Budget 2013. Excitement waiting to happen.

So that was the 2013 Budget. Despite even George having to admit that his plan for economic growth hasn't really worked out, he is stubbornly sticking to his plan of action and yesterday unveiled a Budget of, well, not very much really.

The headline giveaways (particularly the front page tweeted by the London Evening Standard before George even stood up) are:

a 1p cut in beer duty

scrapping of the upcoming fuel duty rise

an increase in the personal allowance (tax-free amount) to £10,000- from April 2014

tax relief on (some of) your childcare costs

Not exactly thrilling stuff. The childcare announcement was actually made yesterday, and allows working parents who do not qualify for tax credits/Universal credit to get tax relief at 20% on up to £6,000 of childcare costs, per child, starting with children under 5, but will be extended to include costs for those up to age 12. The beer tax is probably a direct result of serious lobbying by the beer industry, but duty on wine, spirits and cigarettes has gone up by 2% over inflation. So far so good if you are a real ale drinker with children.

The news that the personal allowance will increase to £10,000 was described as a "coup" for the LibDems, the £10k allowance being their only discernable effect on the coalition Government's policies. Still, £10k from 2014/15 is hardly big news- the tax free amount goes up to £9,440 this April meaning the magic £10k is only a less than 6% increase. Given the amount automatically increases with inflation every year (in the absence of other legislation), that recent inflation measures have been as high as 5.2% and the fact that the last increase was over 16%, £10,000 from 2014/15 is decidedly non-news.

But there were other crumbs of interest. Two new mortgage schemes will offer those with a 5% deposit a Government backed loan to get them up to 20% (presumably so they can get a decent mortgage), with a guaranteed lending scheme for those without a deposit to try and force lender to lend them a single bean. Employer's National Insurance also features, with a £2,000 allowance for employers meaning they can "hire someone on £22,000, or four people on the minimum wage, and pay no jobs tax," hopefully getting more people back to work. Corporation tax rates will fall quicker than previously advised, meaning that a tiny company with one employee with pay the same rate of corporation tax as big business from next year. This is to signify that Britain is open for business, not that Britain's business is wide open for entries from tax-dodging multinationals. After all, we are getting a General Anti-Avoidance Rule (GAAR) too.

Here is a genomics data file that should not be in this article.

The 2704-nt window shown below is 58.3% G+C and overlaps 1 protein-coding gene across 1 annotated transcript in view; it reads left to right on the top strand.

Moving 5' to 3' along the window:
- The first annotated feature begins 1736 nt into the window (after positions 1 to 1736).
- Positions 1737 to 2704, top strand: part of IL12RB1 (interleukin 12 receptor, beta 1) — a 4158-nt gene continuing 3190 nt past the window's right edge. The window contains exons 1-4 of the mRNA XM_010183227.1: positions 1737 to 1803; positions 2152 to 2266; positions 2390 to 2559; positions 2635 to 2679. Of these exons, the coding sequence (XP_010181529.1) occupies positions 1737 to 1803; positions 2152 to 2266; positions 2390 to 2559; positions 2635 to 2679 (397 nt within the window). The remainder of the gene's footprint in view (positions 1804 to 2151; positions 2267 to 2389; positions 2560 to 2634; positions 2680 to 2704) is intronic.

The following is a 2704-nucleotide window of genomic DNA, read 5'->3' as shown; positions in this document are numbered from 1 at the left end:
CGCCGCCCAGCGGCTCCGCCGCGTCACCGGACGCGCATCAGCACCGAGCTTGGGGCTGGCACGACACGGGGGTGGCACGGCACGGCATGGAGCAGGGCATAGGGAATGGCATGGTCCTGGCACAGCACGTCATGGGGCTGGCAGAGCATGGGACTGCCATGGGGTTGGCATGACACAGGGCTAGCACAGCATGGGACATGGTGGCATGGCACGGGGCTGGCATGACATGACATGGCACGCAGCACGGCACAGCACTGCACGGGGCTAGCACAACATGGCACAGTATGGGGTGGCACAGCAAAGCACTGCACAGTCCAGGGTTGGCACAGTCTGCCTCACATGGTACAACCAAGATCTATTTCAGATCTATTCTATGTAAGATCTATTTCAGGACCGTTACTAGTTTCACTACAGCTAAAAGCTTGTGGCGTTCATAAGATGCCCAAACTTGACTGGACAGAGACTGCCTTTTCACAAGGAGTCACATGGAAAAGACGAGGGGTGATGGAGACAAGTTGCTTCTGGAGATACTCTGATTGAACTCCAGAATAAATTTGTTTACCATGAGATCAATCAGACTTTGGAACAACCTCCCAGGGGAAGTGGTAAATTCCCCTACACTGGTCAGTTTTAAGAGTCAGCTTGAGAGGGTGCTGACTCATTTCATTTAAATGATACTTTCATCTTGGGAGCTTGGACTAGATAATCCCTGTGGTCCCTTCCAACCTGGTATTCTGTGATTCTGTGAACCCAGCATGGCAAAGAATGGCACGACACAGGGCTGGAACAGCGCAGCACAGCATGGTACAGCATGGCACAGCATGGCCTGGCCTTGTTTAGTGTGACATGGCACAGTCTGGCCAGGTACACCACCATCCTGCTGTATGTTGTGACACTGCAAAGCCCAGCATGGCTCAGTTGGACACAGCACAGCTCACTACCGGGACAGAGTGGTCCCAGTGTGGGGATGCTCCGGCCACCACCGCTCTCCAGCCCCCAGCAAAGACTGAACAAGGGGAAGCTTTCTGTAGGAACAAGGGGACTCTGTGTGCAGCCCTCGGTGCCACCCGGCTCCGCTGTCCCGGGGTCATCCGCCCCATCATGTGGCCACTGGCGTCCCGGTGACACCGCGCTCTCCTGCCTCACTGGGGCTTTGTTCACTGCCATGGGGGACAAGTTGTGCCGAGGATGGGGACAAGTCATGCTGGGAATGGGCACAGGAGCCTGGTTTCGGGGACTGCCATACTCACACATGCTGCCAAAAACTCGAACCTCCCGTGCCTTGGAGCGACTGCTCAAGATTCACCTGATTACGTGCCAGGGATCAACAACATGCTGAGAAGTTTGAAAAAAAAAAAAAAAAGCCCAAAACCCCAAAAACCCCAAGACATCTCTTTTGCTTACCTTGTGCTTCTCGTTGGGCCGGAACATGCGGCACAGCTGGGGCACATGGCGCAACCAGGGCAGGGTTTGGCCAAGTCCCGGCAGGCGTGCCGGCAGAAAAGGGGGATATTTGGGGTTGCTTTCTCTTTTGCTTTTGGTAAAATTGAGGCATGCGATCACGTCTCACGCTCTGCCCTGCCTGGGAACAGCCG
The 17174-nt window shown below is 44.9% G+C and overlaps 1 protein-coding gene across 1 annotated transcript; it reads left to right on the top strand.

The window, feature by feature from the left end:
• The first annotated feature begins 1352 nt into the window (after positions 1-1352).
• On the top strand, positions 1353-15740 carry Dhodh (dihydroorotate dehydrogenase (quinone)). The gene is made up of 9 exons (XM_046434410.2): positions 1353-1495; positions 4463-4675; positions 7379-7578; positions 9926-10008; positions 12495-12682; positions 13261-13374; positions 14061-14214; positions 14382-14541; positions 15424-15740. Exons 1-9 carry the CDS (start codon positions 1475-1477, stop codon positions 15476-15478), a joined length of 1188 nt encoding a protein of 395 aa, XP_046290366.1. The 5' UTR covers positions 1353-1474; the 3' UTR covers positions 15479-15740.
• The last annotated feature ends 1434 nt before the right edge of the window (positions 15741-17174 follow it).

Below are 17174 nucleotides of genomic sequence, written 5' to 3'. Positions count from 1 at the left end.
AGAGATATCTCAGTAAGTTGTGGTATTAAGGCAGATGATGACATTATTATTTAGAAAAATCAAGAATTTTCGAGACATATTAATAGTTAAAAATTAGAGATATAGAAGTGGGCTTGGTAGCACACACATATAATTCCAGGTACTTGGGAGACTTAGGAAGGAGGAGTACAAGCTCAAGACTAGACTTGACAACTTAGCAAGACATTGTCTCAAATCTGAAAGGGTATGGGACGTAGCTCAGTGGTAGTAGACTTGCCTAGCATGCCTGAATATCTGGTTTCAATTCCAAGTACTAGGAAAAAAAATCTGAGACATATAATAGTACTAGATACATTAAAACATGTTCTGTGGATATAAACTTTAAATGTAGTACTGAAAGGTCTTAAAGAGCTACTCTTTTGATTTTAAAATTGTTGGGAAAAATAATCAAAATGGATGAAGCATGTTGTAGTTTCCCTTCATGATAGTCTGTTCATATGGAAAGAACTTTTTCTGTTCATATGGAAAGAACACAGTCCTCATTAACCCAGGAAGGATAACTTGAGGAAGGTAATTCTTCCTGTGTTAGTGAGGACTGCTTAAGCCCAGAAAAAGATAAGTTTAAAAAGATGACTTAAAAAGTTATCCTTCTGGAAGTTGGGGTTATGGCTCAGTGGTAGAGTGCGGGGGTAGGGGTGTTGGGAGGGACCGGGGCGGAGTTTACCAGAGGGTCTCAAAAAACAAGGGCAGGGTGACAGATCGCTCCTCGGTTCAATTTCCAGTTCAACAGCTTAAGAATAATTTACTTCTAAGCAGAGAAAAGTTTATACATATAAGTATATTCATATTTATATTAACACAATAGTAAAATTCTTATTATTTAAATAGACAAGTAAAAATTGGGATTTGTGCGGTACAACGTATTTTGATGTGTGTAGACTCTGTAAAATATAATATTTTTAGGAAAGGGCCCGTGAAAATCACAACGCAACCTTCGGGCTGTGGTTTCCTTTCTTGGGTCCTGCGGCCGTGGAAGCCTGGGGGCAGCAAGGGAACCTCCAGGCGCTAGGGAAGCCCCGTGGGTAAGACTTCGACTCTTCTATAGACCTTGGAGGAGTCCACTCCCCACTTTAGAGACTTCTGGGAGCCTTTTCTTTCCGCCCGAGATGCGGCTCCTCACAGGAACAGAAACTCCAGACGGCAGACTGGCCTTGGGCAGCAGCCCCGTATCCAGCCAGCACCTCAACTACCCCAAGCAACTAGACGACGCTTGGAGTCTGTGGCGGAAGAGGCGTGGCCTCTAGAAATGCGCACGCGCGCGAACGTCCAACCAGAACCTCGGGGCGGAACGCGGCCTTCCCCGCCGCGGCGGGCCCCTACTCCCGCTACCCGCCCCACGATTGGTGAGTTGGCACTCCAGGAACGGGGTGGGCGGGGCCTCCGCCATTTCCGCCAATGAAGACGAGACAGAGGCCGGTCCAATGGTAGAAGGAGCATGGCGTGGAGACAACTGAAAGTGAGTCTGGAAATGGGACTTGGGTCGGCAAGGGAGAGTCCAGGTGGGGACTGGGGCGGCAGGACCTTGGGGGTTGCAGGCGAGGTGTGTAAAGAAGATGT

But all in all, the Budget has been received as unexciting, unimaginative and probably ineffective. Let's just hope George knows what he's doing.

Still, this handy infographic compiled by the Guardian from HM Treasury data shows just who is proportionately paying the most- based on percentage change in income. It's mostly not well-off people. So perhaps everything is running to plan after all...



  • Mustapha S.
    Actually this is has turned out pretty well. I can now take on a couple of other staff, which I was anyway but now will be cheaper, the amount of cash I can pay myself tax free goes up and the pub across the road from my office will be a cheaper place to visit. By about 4p a lunchtime. Considering the times, this is a fecking good budget.
  • Hello
    WTF is the point of knocking a penny off a pint. So I go to the pub and if a pints £3, I drink 300 pints to get one free. Like pubs are going to reduce the prices anyway!
  • Mike O.
    I was hoping for a 50p reduction in fuel duty. Do I win £5?
  • Inspector G.
    So can I expect all the bars and pubs to be dropping their prices by 1p? They'd better get a few bags of pennies in from the bank for all the change they'll be giving out now.
  • Terry
    The price drop in beer may only be a penny, but think about it on a much larger scale. Pubs are dying, and this will help them; even if it is just a little.
  • Strawbear
    If you're a stay at home parents can you set yourself up as a childminder and charge your other half six grand to look after the offspring?
  • god
    wgat a load of crap pubs aint going to put the prices down anyway
  • Spencer
    I could be mistaken, but I was always told there were different types of tax changes... some (such a 1p rise/fall) are not for the consumer/public. Others such as a 30p rise in fags are aimed at consumers. What I'm saying is, it's not designed to make beer 1p cheaper... it's designed to help pubs and landlords save some money as the industry is flailing and dying on its arse. It's an attempt to help save them a few quid and keep them open and save their jobs...
  • Aunt B.
    My Yorkshire puddings will be staying the same price, but I will be putting my roast potatoes and gravy granules up by 2p each. Thank you
  • Basil F.
    I bet the MP's wage just falls in the right place on that graph :-)

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